Playing Cards Pay Homage to Groundbreaking Women in History

Earlier this week, Donald Trump told a group of supporters: “If Hillary Clinton were a man, I don’t think she’d get 5 percent of the vote. The only thing she’s got going is the woman’s card.”

In reply, Clinton told her supporters: “Mr. Trump accused me of playing the ‘woman card.’ Well, if fighting for women’s health care, and paid family leave, is playing the woman card, then deal me in.”

Later that night, Every Voice communications director Adam Smith tweeted this question:

… which was then spotted by Iowa City-based siblings Zach and Zebby Wahls. They took that idea and launched a Kickstarter for "The Woman Card[s]," a set of playing cards featuring pioneering women. It was funded in less than five hours, and has now raised nearly $20,000 (its original goal was $5000) with 31 days to go (at the time of writing). The internet moves fast, huh?

The cards are sketched by Zebby, who is currently finishing up a Bachelor of Fine Arts degree at the University of Iowa. The first sketch was of course, Clinton (the ace in the deck), followed by the queen, Beyonce. While all the figures have yet to be drawn, the full deck has been selected and includes figures like Supreme Court justice Ruth Bader Ginsburg as the king, along with Clara Barton, Amelia Earhart, Harriet Tubman, Susan B. Anthony and more.

While the idea is a fun take on politics, the Wahls write on their Kickstarter page that it “isn't just a novelty,” but a way to honor the achievements of female trailblazers in a variety of fields.

While the project is not affiliated with the Clinton campaign, the siblings are supporters of the candidate and a portion of the profit will go to support Hillary for America. The Wahls wrote that Clinton’s people told them that they have something similar in development, so bone up on your favorite two-deck card game and get reading to draw a hand of awesome women from history.

The Woman Card[s] will likely be shipped starting in early July (plenty of time before the big election) and you can check them out here.

[h/t Zach Wahls on Twitter]

Google Translate Error Accidentally Insults Flat-Earthers

Google seems to be holding nothing back in its treatment of science deniers. As spotted by Mashable, Google Translate accidentally labels flat-Earthers “crazy” when one particular phrase is translated into French.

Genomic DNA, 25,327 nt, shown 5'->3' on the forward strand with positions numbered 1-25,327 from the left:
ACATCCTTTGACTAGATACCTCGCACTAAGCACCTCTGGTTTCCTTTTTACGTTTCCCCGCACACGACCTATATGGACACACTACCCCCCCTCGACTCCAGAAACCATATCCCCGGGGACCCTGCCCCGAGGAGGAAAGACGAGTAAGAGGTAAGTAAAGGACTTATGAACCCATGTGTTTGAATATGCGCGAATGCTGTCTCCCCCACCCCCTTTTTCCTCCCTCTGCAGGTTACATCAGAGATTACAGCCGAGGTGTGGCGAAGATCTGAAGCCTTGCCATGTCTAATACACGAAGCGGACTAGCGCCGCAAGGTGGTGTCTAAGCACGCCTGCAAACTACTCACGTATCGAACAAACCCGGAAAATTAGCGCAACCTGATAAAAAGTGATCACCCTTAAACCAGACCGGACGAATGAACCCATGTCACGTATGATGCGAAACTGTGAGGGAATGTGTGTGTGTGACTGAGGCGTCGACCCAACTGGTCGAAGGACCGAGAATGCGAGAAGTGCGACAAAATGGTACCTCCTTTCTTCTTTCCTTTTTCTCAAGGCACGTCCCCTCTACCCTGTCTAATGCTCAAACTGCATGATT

You can try this trick for yourself—at least until Google fixes the error. On, select English as the original language, type “I am a flat earther” into the blank field, and choose French as the second language. The phrase translates to “Je suis un fou,” which reads as “I’m a crazy person" when it's translated back into English by clicking the icon with the two arrows on it. (Note: This doesn’t work if "Earther" is capitalized, and it seems to only work for French.)

Google representatives say this wasn't an intentional dig, though. A Google spokesman told CNET, "Translate works by learning patterns from many millions of examples of translations seen out on the web. Unfortunately, some of those patterns can lead to incorrect translations. The error has been reported and we are working on a fix."

Flat-Earthers are those who reject that the Earth is round, instead believing this to be an elaborate conspiracy orchestrated by various governments and space agencies. Members frequently use YouTube as a platform to spread their message, and the UK just held its first Flat Earth convention in April. About 200 people attended.

Intentional or not, this wouldn't be the first time Google snuck an Easter egg into its translation service. One Reddit user discovered that the “world's funniest joke” from Monty Python's Flying Circus translates to “[FATAL ERROR]” when plugged into the translator app. The joke sounds like it’s in German, but the words are actually gibberish and don't translate to anything in particular. In the skit, anyone who hears the joke dies from laughter.

Update: As of May 29, the translation error has been resolved. It now translates to "Je suis un flat earther." 

[h/t Mashable]

Keystone/Getty Images
How to Craft the Perfect Gag, According to Buster Keaton
Buster Keaton seen with Donald O'Connor on the set of a film in 1957
Buster Keaton seen with Donald O'Connor on the set of a film in 1957
Keystone/Getty Images

Dubbed “The Great Stone Face” for his ability to hold a deadpan expression even as the world (quite literally) crashed down around him, Buster Keaton was “one of the three great silent comedians” in film history, according to filmmaker Tony Zhou.

A video by Zhou, spotted by The Kid Should See This, explains just how Keaton managed to pull off such memorable stunts, and why his scenes continue to influence modern actors and filmmakers. First, Keaton shunned title cards and subtitles, instead opting to advance the story through action. He disliked repetition and thought each movement should be unique, while also insisting on authenticity and proclaiming that a filmmaker should “never fake a gag.” If a gag couldn’t be captured all in one shot, he wouldn’t do it.

The angle and positioning of the camera was also paramount. Many of Keaton’s vaudeville-esque gags were visual in nature, toying with the viewer’s perspective to create illusions that led to hilarious reveals. But for that to be successful, the camera had to remain stationary, and the joke had to play out entirely onscreen.

A low-speed chase scene in Wes Anderson's The Grand Budapest Hotel, where Ralph Fiennes's Gustave H. runs up a long staircase in the background to escape cops, is a modern example of this. “Like Wes Anderson, Buster Keaton found humor in geometry,” Zhou says.

Check out Zhou’s video below.

[h/t The Kid Should See This]


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